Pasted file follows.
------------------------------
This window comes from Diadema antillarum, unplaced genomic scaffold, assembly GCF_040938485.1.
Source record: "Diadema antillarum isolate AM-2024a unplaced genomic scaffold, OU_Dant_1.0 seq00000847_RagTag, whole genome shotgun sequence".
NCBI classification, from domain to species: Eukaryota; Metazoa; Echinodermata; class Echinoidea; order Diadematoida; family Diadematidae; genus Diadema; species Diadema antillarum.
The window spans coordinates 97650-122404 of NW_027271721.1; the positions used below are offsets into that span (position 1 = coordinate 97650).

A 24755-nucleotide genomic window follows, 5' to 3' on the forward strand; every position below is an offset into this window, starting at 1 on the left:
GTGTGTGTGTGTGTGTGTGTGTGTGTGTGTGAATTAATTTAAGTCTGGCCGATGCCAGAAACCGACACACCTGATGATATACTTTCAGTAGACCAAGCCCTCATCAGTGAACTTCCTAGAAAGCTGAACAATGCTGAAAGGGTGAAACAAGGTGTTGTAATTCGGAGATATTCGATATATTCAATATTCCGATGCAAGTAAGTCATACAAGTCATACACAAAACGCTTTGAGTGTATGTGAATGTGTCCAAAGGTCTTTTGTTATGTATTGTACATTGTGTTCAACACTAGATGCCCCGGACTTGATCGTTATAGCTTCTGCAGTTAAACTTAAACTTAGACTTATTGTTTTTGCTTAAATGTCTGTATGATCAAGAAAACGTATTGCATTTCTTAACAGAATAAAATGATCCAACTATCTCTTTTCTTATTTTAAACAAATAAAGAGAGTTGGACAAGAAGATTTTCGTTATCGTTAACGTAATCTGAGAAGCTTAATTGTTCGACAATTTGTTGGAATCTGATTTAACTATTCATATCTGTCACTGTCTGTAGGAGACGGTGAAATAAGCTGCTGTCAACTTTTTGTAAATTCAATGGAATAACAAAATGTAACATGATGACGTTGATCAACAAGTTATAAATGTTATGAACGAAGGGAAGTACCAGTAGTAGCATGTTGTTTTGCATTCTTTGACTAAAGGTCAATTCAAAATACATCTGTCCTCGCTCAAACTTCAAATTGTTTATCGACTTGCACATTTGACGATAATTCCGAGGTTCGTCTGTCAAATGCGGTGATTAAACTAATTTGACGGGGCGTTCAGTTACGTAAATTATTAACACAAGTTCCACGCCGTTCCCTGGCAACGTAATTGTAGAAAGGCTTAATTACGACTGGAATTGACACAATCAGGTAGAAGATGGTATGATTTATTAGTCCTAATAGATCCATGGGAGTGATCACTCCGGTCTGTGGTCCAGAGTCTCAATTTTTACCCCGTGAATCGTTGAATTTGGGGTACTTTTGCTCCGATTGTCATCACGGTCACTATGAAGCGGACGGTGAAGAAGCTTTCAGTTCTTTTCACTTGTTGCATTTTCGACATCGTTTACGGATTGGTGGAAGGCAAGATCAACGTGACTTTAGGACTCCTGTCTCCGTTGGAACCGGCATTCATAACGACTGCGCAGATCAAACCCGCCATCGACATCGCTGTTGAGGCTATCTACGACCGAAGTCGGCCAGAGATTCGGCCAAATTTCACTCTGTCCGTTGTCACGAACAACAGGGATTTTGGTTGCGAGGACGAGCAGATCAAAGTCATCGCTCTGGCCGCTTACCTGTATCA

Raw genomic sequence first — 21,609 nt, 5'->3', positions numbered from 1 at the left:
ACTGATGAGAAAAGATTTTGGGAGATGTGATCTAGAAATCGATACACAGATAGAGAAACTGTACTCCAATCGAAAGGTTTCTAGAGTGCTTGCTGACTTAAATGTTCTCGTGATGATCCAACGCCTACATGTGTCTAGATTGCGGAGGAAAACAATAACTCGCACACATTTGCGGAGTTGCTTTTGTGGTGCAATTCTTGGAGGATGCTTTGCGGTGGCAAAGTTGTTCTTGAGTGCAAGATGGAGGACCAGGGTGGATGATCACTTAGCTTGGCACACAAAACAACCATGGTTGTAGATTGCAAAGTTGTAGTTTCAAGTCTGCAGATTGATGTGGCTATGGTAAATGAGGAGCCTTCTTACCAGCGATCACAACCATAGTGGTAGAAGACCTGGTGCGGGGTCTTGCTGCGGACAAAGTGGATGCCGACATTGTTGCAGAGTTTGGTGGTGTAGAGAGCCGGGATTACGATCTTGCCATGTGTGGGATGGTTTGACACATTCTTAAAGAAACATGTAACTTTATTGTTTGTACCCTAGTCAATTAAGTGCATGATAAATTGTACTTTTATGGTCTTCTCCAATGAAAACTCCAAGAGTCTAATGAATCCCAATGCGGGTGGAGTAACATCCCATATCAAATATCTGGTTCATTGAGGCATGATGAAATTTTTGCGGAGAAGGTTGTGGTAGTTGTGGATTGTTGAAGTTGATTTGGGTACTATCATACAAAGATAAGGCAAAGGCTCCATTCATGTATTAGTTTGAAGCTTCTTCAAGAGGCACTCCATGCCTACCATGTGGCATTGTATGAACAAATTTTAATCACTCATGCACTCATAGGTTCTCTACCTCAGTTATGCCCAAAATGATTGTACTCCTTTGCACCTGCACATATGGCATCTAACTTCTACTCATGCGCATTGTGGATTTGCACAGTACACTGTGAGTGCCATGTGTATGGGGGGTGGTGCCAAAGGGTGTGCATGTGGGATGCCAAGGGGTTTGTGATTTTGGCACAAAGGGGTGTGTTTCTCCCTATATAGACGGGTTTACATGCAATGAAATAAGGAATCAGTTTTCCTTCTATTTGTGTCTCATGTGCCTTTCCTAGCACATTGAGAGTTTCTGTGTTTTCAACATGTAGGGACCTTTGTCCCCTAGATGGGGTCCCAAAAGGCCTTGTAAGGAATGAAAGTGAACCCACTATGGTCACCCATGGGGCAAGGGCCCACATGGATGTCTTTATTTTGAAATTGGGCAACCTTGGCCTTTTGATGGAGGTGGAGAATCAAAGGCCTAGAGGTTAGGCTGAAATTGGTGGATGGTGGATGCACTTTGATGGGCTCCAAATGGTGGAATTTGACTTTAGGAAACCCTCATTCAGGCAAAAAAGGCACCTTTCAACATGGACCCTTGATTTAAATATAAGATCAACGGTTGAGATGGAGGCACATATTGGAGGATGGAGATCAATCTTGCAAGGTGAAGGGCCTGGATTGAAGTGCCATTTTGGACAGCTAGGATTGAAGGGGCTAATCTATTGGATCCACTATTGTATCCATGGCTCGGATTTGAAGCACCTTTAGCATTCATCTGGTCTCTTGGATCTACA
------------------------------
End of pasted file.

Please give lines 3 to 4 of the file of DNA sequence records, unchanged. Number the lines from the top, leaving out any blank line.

NCBI classification, from domain to species: Eukaryota; Metazoa; Echinodermata; class Echinoidea; order Diadematoida; family Diadematidae; genus Diadema; species Diadema antillarum.
The window spans coordinates 97650-122404 of NW_027271721.1; the positions used below are offsets into that span (position 1 = coordinate 97650).